It's not uncommon for three generations to live under one roof in China. In fact, many parents rely on grandparents to look after their offspring when they're at work. But this can create a problem, especially under China's family-planning policy that allowed most urban couples to have only one child, which started in the late 1970s and ended after about three decades. It's a phenomenon often referred to as the "single family treasure," in which one single child may have up to four doting grandparents in addition to their two parents. Many Chinese grandparents, too, often still believe that the concept of "fattening" is healthful, a misconception that stems largely from their own experiences with food shortages. 

A colleague of this author, surnamed Li, mother to a 7-year-old boy, can testify to just that. Her son has always been on the heavier side of the growth curve and, therefore, this mama bear has been keeping a close eye on his diet since he was 2. "When he's at home, and eats what I give him, his weight remains stable," she said, before sighing. "But when he's with his grandparents for a week, like he was during Spring Festival (China's biggest annual holiday in late January or early February), they tend to spoil him and he gains weight." She continued it took the boy three months to lose the 2 kg he'd gained in seven days. This nuclear family avoids the food traps, the trans fats and steers way clear of the chicken nuggets. Colorful veggies and fruits combined with some very necessary physical activity, as opposed to the "digital sedentary diet" of so many children worldwide, today keep Li's son's weight at mid curve.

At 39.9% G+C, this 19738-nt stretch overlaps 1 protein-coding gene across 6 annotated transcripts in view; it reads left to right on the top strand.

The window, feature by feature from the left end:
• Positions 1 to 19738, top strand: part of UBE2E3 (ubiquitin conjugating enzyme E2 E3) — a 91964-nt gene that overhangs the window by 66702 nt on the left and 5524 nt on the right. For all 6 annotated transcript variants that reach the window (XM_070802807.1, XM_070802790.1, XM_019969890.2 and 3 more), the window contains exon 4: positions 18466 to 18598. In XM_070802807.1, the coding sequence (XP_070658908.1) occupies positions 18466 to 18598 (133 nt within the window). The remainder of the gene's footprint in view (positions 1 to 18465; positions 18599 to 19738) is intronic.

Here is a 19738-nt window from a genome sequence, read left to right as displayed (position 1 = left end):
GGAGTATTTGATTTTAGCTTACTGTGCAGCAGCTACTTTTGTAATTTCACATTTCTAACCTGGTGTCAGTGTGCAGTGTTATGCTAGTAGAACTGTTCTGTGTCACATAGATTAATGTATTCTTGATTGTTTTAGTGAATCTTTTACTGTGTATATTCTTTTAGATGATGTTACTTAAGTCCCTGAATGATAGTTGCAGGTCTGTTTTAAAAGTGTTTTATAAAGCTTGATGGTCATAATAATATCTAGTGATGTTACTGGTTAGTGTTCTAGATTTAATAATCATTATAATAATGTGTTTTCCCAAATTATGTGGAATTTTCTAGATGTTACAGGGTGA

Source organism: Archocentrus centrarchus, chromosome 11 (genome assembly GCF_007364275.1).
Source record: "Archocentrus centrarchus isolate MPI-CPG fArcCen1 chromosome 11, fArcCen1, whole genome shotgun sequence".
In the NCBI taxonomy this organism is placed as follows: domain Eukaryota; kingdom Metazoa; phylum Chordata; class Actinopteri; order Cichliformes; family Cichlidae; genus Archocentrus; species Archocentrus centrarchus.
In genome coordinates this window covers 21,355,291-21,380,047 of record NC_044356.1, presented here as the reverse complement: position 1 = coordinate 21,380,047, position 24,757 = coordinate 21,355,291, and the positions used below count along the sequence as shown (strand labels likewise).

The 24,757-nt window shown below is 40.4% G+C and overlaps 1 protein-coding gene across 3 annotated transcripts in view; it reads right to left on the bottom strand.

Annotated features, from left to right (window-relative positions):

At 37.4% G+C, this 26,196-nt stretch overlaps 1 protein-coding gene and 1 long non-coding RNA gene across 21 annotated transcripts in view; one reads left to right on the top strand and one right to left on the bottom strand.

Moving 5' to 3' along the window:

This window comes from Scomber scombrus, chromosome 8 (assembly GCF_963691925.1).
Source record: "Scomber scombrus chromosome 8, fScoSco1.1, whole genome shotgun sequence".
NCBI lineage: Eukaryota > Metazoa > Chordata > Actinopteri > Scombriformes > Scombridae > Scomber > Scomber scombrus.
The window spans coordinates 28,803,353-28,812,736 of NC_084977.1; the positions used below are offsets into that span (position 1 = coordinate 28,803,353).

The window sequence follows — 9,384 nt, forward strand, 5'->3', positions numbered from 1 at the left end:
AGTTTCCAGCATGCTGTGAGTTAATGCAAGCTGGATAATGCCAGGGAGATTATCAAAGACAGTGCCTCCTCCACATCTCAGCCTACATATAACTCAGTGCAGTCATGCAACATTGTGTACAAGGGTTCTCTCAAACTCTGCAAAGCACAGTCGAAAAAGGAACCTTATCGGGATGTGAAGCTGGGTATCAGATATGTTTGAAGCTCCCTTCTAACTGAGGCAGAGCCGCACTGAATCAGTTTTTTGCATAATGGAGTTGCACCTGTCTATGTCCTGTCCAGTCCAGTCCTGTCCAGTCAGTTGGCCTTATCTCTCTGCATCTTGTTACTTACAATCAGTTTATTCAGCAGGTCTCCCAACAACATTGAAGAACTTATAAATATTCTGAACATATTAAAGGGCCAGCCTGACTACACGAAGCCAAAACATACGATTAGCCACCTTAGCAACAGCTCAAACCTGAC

Of course Li isn't the only example of maternal concern about their child's weight…

On China's super popular lifestyle and e-commerce app Xiaohongshu, or Little Red Book, the hashtag "child weight loss" had raked in more than half a million notes as of August 30. Related hot-to-trot tags on the platform include "child weight loss camps," "healthy meals for children," as seen in this screenshot, and "best sports for children to lose weight" (FILE)

Happy campers?